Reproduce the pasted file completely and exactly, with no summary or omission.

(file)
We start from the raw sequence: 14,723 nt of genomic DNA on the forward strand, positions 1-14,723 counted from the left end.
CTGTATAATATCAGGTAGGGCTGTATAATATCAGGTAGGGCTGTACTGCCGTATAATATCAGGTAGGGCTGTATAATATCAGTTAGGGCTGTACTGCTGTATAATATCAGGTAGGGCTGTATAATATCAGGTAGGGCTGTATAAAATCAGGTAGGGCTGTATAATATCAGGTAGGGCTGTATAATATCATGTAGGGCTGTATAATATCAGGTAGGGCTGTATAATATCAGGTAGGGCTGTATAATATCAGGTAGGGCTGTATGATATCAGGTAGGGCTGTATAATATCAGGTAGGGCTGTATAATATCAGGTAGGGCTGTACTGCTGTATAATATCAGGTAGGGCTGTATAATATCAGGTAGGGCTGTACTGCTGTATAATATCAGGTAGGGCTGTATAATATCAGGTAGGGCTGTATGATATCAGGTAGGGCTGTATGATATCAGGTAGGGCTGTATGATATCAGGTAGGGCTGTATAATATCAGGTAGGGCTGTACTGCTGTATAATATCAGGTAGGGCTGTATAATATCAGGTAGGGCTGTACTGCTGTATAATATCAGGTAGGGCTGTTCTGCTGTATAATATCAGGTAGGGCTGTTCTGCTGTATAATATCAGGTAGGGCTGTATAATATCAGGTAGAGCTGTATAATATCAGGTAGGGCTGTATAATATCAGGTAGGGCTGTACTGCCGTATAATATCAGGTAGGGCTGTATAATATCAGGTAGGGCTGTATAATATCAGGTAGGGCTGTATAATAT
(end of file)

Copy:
We start from the raw sequence: 14,723 nt of genomic DNA on the forward strand, positions 1-14,723 counted from the left end.
CTGTATAATATCAGGTAGGGCTGTATAATATCAGGTAGGGCTGTACTGCCGTATAATATCAGGTAGGGCTGTATAATATCAGTTAGGGCTGTACTGCTGTATAATATCAGGTAGGGCTGTATAATATCAGGTAGGGCTGTATAAAATCAGGTAGGGCTGTATAATATCAGGTAGGGCTGTATAATATCATGTAGGGCTGTATAATATCAGGTAGGGCTGTATAATATCAGGTAGGGCTGTATAATATCAGGTAGGGCTGTATGATATCAGGTAGGGCTGTATAATATCAGGTAGGGCTGTATAATATCAGGTAGGGCTGTACTGCTGTATAATATCAGGTAGGGCTGTATAATATCAGGTAGGGCTGTACTGCTGTATAATATCAGGTAGGGCTGTATAATATCAGGTAGGGCTGTATGATATCAGGTAGGGCTGTATGATATCAGGTAGGGCTGTATGATATCAGGTAGGGCTGTATAATATCAGGTAGGGCTGTACTGCTGTATAATATCAGGTAGGGCTGTATAATATCAGGTAGGGCTGTACTGCTGTATAATATCAGGTAGGGCTGTTCTGCTGTATAATATCAGGTAGGGCTGTTCTGCTGTATAATATCAGGTAGGGCTGTATAATATCAGGTAGAGCTGTATAATATCAGGTAGGGCTGTATAATATCAGGTAGGGCTGTACTGCCGTATAATATCAGGTAGGGCTGTATAATATCAGGTAGGGCTGTATAATATCAGGTAGGGCTGTATAATAT